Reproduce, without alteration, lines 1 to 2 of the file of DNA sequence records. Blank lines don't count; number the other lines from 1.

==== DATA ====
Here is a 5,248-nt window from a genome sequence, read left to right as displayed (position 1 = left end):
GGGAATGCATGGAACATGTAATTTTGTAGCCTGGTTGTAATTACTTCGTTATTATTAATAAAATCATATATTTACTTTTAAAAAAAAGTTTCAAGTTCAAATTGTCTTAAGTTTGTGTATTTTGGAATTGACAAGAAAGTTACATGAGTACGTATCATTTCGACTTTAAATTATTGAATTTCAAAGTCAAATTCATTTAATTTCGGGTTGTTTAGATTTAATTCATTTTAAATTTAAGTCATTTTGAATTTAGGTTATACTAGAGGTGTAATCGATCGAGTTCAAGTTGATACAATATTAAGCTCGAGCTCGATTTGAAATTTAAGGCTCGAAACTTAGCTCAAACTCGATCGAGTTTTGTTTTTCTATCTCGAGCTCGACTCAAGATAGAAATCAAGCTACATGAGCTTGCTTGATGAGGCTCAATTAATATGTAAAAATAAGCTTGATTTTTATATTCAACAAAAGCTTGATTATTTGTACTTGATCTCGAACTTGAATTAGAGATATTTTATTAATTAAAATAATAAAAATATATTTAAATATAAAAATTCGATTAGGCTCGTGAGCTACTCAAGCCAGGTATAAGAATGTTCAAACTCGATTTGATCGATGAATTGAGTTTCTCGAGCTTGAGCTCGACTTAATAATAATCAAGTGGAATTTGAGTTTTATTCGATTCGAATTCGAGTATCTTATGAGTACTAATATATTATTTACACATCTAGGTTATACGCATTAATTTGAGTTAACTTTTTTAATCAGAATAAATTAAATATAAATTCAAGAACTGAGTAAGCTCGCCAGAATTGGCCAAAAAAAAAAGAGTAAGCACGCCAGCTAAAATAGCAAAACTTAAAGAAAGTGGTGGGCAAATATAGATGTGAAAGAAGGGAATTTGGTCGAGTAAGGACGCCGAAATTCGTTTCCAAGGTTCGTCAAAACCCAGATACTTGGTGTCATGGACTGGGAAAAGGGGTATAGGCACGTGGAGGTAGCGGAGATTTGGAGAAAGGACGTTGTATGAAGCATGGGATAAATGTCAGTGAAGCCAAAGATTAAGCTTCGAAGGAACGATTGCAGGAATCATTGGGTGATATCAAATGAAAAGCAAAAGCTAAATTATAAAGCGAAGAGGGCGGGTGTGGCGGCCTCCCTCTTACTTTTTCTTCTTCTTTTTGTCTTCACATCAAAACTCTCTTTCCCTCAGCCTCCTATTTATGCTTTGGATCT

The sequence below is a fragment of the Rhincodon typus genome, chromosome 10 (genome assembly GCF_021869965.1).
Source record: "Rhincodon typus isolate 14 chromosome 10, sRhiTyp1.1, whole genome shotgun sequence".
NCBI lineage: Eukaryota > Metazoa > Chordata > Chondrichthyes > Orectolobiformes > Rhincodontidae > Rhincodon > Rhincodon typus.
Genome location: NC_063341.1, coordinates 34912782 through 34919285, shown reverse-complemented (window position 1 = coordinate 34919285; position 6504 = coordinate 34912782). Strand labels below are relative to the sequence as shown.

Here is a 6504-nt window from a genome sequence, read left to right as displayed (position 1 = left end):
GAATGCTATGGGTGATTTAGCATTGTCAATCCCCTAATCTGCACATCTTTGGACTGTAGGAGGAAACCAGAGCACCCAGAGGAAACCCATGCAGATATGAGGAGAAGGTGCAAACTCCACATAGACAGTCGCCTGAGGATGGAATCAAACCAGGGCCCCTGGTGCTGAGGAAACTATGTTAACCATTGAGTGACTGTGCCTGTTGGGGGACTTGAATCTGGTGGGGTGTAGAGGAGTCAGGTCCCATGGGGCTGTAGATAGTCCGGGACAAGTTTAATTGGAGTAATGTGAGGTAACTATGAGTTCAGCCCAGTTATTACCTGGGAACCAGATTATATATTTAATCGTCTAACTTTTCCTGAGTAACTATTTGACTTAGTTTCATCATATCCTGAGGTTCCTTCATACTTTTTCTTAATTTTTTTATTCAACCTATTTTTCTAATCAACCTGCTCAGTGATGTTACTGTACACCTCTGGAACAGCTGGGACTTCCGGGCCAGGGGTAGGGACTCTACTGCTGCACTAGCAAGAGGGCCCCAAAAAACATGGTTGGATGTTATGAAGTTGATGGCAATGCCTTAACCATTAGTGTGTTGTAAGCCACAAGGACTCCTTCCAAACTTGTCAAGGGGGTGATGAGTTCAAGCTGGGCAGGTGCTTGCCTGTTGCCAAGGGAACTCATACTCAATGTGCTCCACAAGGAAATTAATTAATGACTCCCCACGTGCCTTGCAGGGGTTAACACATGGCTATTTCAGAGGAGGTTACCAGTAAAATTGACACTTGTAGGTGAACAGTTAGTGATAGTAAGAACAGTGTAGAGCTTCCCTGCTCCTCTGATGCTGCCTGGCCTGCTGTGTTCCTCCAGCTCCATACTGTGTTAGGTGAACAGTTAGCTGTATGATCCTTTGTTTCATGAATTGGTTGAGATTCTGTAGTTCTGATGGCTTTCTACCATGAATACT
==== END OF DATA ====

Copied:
Here is a 5,248-nt window from a genome sequence, read left to right as displayed (position 1 = left end):
GGGAATGCATGGAACATGTAATTTTGTAGCCTGGTTGTAATTACTTCGTTATTATTAATAAAATCATATATTTACTTTTAAAAAAAAGTTTCAAGTTCAAATTGTCTTAAGTTTGTGTATTTTGGAATTGACAAGAAAGTTACATGAGTACGTATCATTTCGACTTTAAATTATTGAATTTCAAAGTCAAATTCATTTAATTTCGGGTTGTTTAGATTTAATTCATTTTAAATTTAAGTCATTTTGAATTTAGGTTATACTAGAGGTGTAATCGATCGAGTTCAAGTTGATACAATATTAAGCTCGAGCTCGATTTGAAATTTAAGGCTCGAAACTTAGCTCAAACTCGATCGAGTTTTGTTTTTCTATCTCGAGCTCGACTCAAGATAGAAATCAAGCTACATGAGCTTGCTTGATGAGGCTCAATTAATATGTAAAAATAAGCTTGATTTTTATATTCAACAAAAGCTTGATTATTTGTACTTGATCTCGAACTTGAATTAGAGATATTTTATTAATTAAAATAATAAAAATATATTTAAATATAAAAATTCGATTAGGCTCGTGAGCTACTCAAGCCAGGTATAAGAATGTTCAAACTCGATTTGATCGATGAATTGAGTTTCTCGAGCTTGAGCTCGACTTAATAATAATCAAGTGGAATTTGAGTTTTATTCGATTCGAATTCGAGTATCTTATGAGTACTAATATATTATTTACACATCTAGGTTATACGCATTAATTTGAGTTAACTTTTTTAATCAGAATAAATTAAATATAAATTCAAGAACTGAGTAAGCTCGCCAGAATTGGCCAAAAAAAAAAGAGTAAGCACGCCAGCTAAAATAGCAAAACTTAAAGAAAGTGGTGGGCAAATATAGATGTGAAAGAAGGGAATTTGGTCGAGTAAGGACGCCGAAATTCGTTTCCAAGGTTCGTCAAAACCCAGATACTTGGTGTCATGGACTGGGAAAAGGGGTATAGGCACGTGGAGGTAGCGGAGATTTGGAGAAAGGACGTTGTATGAAGCATGGGATAAATGTCAGTGAAGCCAAAGATTAAGCTTCGAAGGAACGATTGCAGGAATCATTGGGTGATATCAAATGAAAAGCAAAAGCTAAATTATAAAGCGAAGAGGGCGGGTGTGGCGGCCTCCCTCTTACTTTTTCTTCTTCTTTTTGTCTTCACATCAAAACTCTCTTTCCCTCAGCCTCCTATTTATGCTTTGGATCT